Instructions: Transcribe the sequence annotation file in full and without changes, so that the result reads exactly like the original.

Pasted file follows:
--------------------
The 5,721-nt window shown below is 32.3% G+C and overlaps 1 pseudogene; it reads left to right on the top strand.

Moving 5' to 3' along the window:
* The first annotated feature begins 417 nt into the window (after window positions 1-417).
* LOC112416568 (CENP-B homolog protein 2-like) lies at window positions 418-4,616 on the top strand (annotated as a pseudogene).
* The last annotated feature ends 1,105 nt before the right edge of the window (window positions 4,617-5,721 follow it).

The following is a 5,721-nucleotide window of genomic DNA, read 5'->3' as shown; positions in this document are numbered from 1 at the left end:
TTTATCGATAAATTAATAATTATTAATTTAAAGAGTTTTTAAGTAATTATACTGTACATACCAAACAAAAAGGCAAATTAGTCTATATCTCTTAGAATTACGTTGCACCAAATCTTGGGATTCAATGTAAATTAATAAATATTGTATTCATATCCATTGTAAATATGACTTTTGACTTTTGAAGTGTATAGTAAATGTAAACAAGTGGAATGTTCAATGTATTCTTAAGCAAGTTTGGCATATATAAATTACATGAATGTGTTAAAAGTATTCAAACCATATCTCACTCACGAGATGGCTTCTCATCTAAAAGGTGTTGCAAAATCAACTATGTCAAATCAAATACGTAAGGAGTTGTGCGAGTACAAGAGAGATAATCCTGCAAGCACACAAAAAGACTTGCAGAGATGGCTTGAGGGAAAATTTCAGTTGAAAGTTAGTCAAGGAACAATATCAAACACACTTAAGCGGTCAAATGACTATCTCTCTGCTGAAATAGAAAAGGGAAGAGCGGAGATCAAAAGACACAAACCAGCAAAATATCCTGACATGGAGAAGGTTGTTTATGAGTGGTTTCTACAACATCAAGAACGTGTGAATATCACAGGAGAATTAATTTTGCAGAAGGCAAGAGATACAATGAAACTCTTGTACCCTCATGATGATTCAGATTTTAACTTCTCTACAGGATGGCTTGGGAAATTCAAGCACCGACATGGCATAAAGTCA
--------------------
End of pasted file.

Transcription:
The 5,721-nt window shown below is 32.3% G+C and overlaps 1 pseudogene; it reads left to right on the top strand.

Moving 5' to 3' along the window:
* The first annotated feature begins 417 nt into the window (after window positions 1-417).
* LOC112416568 (CENP-B homolog protein 2-like) lies at window positions 418-4,616 on the top strand (annotated as a pseudogene).
* The last annotated feature ends 1,105 nt before the right edge of the window (window positions 4,617-5,721 follow it).

The following is a 5,721-nucleotide window of genomic DNA, read 5'->3' as shown; positions in this document are numbered from 1 at the left end:
TTTATCGATAAATTAATAATTATTAATTTAAAGAGTTTTTAAGTAATTATACTGTACATACCAAACAAAAAGGCAAATTAGTCTATATCTCTTAGAATTACGTTGCACCAAATCTTGGGATTCAATGTAAATTAATAAATATTGTATTCATATCCATTGTAAATATGACTTTTGACTTTTGAAGTGTATAGTAAATGTAAACAAGTGGAATGTTCAATGTATTCTTAAGCAAGTTTGGCATATATAAATTACATGAATGTGTTAAAAGTATTCAAACCATATCTCACTCACGAGATGGCTTCTCATCTAAAAGGTGTTGCAAAATCAACTATGTCAAATCAAATACGTAAGGAGTTGTGCGAGTACAAGAGAGATAATCCTGCAAGCACACAAAAAGACTTGCAGAGATGGCTTGAGGGAAAATTTCAGTTGAAAGTTAGTCAAGGAACAATATCAAACACACTTAAGCGGTCAAATGACTATCTCTCTGCTGAAATAGAAAAGGGAAGAGCGGAGATCAAAAGACACAAACCAGCAAAATATCCTGACATGGAGAAGGTTGTTTATGAGTGGTTTCTACAACATCAAGAACGTGTGAATATCACAGGAGAATTAATTTTGCAGAAGGCAAGAGATACAATGAAACTCTTGTACCCTCATGATGATTCAGATTTTAACTTCTCTACAGGATGGCTTGGGAAATTCAAGCACCGACATGGCATAAAGTCA